There are plenty of risks associated with utilizing a C-Corporation. One that Chris cited was the fact that you cannot remove the rental property from the C-Corporation without causing a taxable event. The reason for this is that the IRS considers distributing property from a C-Corporation to its members as a non-cash distribution. This is fancy lingo for a “taxable sale.” We accountants like to make things challenging so that ordinary folks are forced to hire us!

The reason for this is that the members own shares, and the shares of the corporation have a value attached to each. As an example, if you owned shares of Apple and the company issued you a piece of real estate, it would be recorded as a sale to a shareholder.

This is certainly a big problem and can cause unnecessary tax liability. However, as with any tax problem, teaming up with a professional who knows what he or she is doing will allow you to mitigate the risks.


Using a Charitable Remainder Trust

One way to exit a C-Corporation is to use a Charitable Remainder Trust. By transferring the property into a Charitable Remainder Trust, the C-Corporation will not report a sale of the property. Instead, the Charitable Remainder Trust will sell the property and retain all of the cash from the sale. The Trust does not report capital gains and subsequently enjoys maintaining the entire principal balance of the real estate asset that was just sold.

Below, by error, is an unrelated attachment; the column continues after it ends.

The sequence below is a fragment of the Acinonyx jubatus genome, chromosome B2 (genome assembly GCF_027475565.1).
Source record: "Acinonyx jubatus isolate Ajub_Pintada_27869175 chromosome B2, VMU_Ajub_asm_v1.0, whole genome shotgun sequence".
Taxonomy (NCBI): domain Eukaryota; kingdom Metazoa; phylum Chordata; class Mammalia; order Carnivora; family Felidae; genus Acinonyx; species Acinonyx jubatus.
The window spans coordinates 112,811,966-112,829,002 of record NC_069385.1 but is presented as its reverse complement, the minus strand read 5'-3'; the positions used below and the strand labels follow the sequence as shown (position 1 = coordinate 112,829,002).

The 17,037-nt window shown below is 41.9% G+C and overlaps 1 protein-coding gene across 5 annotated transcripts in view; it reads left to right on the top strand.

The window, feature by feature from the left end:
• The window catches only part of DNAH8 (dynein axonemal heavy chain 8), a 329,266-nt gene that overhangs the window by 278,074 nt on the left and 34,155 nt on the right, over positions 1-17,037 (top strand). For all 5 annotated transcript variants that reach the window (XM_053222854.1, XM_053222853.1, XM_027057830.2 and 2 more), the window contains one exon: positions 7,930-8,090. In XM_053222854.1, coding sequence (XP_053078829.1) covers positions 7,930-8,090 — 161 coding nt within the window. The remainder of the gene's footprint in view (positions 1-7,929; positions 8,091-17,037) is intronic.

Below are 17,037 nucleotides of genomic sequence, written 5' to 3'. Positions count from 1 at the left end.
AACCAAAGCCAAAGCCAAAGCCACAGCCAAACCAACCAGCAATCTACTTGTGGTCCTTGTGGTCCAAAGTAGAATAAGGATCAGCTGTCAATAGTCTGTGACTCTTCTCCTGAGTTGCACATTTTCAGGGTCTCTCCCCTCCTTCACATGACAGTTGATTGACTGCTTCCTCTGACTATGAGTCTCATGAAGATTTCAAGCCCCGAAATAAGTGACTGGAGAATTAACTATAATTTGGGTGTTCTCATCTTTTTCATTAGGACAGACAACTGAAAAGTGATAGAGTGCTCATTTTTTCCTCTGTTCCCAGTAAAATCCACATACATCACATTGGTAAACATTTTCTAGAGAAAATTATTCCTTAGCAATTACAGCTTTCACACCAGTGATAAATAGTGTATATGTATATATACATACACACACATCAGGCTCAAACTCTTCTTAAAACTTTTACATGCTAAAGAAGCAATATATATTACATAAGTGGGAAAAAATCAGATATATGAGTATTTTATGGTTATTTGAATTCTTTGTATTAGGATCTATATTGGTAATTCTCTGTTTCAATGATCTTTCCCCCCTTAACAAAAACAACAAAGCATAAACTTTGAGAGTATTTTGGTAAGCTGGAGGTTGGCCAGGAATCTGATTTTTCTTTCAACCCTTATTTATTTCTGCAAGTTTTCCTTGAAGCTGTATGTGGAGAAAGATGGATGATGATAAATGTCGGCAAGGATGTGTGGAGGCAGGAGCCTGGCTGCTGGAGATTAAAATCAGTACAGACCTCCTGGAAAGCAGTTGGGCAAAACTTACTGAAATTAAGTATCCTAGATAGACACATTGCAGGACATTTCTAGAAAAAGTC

This is a huge planning opportunity. By transferring to a Charitable Remainder Trust, the proceeds from the eventual sale of the property are not taxed at the Trust level, meaning you get to reinvest the full principal balance and watch your net worth grow exponentially. There are caveats, such as declaring a charitable organization and taking minimum distributions that you must then pay taxes on, but avoiding an initial massive tax bill is huge from a wealth planning perspective.